Hiten: Just on that note for a bunch of reasons and I’ll summarize and then we should make it over. I think this is a topic we’ll keep talking about for a bunch of reasons. One, like I have a product I’m building that can help anybody, it’s free to use. Two, you and I deal with this every day. You know, like people hit us up and we’re like … we’re able to grab their story out. So, the point I’ll make that’s really big here is like the amount of business that are started every year, especially on the startup side that are seeking funding is increasing. Even if some years it dips a little bit it’s just increasing. That means investors are seeing so many new things everyday. Every week. Like every year and it’s just hard for them to parse what’s good, what’s bad. They’re looking for signal. They’re trying to figure it out. More importantly, there’s a story that you need to tell them. There’s a reason you’re doing this that they will remember. Like what you just said, I will never forget. I don’t know the company name, I don’t know anything, but like I won’t forget the story you told me about how his sister was an over achiever, got in colleges and was ahead of him so to speak and he wanted that and he couldn’t get it. For whatever reason, right? That’s a struggle. If you think about like superheros and your origin story that is so classic and you were able to dig that out in like two minutes of an hour conversation that he had. And then you probably told him like you said you made him, you had him, you recommended to him he starts there with his story. One of the reasons you do that though which is really powerful is then you get passionate about the rest of the deck. You get passionate about the rest of the pitch. So, I would say you nailed it. You got exactly like kind of what I end up teaching people over and over again and I almost feel like a magician sometimes ’cause you just let them keep talking and you’re like “Wait, that little thing right there that you think is not that important, that’s the whole story. You start with that it almost doesn’t matter what you say on the rest of that deck.” Because they’re gonna remember that and they’re gonna have a way to share your unique story with whoever they need to in their partnership, other investors, whoever so that it becomes a compelling thing that they want to do. All I can say there is just like start the story with why you did it. I think what you said about it being you know, your why. Super important and that’s almost like you know, maybe one hundredth of what we can say about pitch deck, it turns out.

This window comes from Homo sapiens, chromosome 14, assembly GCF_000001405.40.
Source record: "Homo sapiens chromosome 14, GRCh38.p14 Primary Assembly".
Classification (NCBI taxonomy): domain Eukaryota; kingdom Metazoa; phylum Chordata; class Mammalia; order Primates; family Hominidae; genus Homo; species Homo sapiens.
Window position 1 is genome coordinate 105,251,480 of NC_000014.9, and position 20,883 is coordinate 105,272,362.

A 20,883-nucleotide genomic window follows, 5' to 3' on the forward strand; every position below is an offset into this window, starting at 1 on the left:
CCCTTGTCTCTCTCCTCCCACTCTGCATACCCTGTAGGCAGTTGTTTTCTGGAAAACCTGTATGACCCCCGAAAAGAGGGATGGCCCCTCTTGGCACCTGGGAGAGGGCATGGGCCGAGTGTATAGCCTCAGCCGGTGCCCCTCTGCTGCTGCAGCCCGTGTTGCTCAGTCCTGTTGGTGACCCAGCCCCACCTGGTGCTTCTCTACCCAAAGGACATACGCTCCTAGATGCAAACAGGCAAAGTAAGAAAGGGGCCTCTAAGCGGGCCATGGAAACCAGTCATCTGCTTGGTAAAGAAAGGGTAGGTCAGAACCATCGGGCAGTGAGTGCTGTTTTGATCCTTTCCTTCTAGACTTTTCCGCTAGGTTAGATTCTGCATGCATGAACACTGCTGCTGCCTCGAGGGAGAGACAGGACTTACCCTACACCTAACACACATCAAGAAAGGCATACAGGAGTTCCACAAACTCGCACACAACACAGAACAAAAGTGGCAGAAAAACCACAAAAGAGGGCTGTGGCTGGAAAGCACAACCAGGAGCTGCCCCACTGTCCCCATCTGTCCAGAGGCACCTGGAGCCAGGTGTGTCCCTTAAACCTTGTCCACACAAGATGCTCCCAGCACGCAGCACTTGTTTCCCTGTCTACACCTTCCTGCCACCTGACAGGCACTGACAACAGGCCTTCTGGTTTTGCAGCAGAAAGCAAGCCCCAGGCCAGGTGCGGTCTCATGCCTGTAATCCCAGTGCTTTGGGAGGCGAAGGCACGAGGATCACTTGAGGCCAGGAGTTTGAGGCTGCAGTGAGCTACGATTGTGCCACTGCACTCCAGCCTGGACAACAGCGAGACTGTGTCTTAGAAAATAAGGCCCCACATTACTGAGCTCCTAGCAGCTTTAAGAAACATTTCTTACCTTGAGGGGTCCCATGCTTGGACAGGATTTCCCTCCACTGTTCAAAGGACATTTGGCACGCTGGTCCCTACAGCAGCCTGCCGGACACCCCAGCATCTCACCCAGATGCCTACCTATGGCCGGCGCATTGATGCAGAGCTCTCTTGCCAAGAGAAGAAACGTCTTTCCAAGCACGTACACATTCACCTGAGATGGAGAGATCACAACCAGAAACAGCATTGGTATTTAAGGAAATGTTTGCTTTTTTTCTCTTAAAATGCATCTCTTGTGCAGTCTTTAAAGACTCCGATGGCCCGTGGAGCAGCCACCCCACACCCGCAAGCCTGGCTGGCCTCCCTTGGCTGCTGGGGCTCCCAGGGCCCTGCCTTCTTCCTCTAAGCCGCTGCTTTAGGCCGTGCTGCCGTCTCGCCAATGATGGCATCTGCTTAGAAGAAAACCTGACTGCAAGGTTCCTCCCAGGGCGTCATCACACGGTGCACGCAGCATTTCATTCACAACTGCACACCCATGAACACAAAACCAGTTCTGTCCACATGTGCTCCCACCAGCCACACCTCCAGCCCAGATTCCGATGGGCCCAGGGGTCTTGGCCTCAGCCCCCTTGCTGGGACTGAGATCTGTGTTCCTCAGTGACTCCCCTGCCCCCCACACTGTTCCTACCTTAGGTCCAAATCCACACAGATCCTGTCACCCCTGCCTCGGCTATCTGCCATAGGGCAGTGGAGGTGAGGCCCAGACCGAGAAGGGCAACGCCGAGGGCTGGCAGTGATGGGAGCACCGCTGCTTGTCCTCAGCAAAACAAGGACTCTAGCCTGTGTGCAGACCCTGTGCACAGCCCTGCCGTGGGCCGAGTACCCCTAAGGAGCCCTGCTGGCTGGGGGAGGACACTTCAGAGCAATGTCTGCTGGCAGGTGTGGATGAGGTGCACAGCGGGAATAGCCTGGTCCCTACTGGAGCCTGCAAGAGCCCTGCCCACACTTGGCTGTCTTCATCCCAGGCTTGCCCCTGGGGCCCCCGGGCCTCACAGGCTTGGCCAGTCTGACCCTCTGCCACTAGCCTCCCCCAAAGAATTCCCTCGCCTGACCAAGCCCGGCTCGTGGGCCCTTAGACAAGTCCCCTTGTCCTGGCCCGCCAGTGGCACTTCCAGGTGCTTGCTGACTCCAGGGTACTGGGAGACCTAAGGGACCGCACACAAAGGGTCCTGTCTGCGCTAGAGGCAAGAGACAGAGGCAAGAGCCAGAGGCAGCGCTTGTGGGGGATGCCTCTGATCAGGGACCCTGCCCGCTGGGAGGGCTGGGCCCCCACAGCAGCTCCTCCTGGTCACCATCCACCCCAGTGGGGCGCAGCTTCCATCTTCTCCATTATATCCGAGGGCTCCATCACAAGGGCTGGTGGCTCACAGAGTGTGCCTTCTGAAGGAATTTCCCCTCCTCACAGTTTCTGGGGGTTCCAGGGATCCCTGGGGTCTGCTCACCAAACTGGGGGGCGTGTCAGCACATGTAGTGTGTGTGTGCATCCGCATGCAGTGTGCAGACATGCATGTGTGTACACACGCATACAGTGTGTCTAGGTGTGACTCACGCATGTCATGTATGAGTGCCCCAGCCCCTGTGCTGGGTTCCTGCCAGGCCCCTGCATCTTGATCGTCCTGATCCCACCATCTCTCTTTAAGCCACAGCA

Steli: That’s awesome. So, three things … oh, two things.
Hiten: Go for it.
Steli: Number one, if you want to learn more about story telling for entrepreneurs listen to episode number 60. Hiten and I talk a lot more about story telling and our story telling techniques there. Then if you want to hear about our entrepreneurial origin stories listen to episode number 15. The third thing is I know that a lot of founders today when they start the pitch deck the first thing they do is they go to Google, they type in pitch deck templates, pitch deck successful raising money, pitch deck. There’s a lot of older decks that have gotten all the SEO juice because of whatever reason. Pitch decks that are seven, eight years old that every day you get these decks and I get them too where I know exactly which google result they got ’cause I’ve seen the same template so many times. And, it’s not working and it’s not working anymore and it’s not working for them. That’s a big part of why you’re developing a product that’s going to help a lot more people rather than just reading some article that’s seven years old and copying somebody’s pitch deck there. I advise people don’t do that and instead if people want to be early on board when it comes to using your pitch deck software, Hiten how do they do it? Is there a landing page or can they contact you? If I listen to this and I’m like “Yes, I’m trying to put together a pitch deck and I want Hiten’s help and I want to use his product” what do I do next?
Hiten: The name of the product which I’ve never shared with anybody.
Steli: Oh, I don’t know it either.
Hiten: Is dogo. d-o-g-o. Because of my business partner’s branding skills it’s all lower case. So, d-o-g-o all lower case. We don’t own the dotcom yet, but we have getdogo.com. We say dogo, it’s not dawgo or anything like that.
Hiten: But that’s okay, people will butcher it. We’re ready for that. So, it’s getdogo.com and if you go there and it’s not live yet then you can always email me. Hnshah@gmail and I’ll happily give you access. It’s only valuable to you as of today when you are raising money. Or when you’re … actually, before you’re raising money when you’re making your pitch deck and want to get feedback on it and then want to share it with investors. So yeah, that’s my short blurb about it and it’s free to use. We’re not charging for anything and we might never charge for anything, not sure yet. Just want to build it ’cause again, super important problem and it almost feels like we could have 50 episodes on this.
Steli: So awesome. I’m so excited about it. Getdogo.com, super pumped and that is it for us for this episode.